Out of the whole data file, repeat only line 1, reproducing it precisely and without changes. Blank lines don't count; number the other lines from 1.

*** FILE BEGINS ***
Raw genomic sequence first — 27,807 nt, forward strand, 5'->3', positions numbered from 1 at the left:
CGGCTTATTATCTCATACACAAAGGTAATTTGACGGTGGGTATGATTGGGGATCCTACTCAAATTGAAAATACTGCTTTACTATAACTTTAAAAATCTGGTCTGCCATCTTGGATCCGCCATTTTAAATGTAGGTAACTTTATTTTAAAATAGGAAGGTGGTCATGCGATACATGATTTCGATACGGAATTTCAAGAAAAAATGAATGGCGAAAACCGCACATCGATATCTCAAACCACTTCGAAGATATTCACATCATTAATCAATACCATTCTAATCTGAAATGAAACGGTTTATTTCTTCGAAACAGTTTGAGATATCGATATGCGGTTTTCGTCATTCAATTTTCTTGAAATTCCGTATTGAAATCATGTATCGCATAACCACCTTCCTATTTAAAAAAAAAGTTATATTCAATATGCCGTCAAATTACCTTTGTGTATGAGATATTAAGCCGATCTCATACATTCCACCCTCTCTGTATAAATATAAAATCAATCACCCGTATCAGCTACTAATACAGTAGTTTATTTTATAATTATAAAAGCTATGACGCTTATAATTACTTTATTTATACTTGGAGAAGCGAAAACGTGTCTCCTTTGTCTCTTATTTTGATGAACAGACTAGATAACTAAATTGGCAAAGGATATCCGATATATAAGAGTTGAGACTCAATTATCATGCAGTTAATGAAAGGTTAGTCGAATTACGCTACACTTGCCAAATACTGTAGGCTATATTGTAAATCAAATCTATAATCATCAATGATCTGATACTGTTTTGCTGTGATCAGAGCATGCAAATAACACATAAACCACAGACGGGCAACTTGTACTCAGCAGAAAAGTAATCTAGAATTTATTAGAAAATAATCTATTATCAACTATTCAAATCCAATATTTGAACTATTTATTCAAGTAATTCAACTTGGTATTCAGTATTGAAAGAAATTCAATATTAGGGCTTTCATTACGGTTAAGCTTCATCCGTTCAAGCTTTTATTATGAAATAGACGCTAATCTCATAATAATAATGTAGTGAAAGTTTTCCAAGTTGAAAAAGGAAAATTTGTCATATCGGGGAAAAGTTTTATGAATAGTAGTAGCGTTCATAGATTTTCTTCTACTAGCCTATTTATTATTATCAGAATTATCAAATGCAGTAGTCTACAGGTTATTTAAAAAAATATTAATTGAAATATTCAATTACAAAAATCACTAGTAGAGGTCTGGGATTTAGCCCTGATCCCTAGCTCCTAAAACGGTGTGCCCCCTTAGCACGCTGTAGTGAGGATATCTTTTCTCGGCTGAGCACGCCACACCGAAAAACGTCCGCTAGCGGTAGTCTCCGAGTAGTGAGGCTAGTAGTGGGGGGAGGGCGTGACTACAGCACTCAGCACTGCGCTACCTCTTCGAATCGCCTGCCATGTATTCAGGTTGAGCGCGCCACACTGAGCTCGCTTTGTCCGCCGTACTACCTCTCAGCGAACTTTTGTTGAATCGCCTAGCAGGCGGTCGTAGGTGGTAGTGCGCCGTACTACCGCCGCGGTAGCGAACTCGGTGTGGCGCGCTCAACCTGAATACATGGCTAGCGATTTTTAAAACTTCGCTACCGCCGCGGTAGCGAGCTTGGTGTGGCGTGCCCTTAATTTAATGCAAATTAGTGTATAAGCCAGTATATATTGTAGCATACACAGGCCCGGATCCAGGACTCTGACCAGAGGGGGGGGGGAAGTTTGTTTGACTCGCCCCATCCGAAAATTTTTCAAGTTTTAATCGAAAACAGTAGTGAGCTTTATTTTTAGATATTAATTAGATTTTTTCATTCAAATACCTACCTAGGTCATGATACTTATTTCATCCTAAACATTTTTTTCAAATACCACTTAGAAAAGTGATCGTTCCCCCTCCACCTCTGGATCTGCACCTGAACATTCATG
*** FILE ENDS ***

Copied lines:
Raw genomic sequence first — 27,807 nt, forward strand, 5'->3', positions numbered from 1 at the left: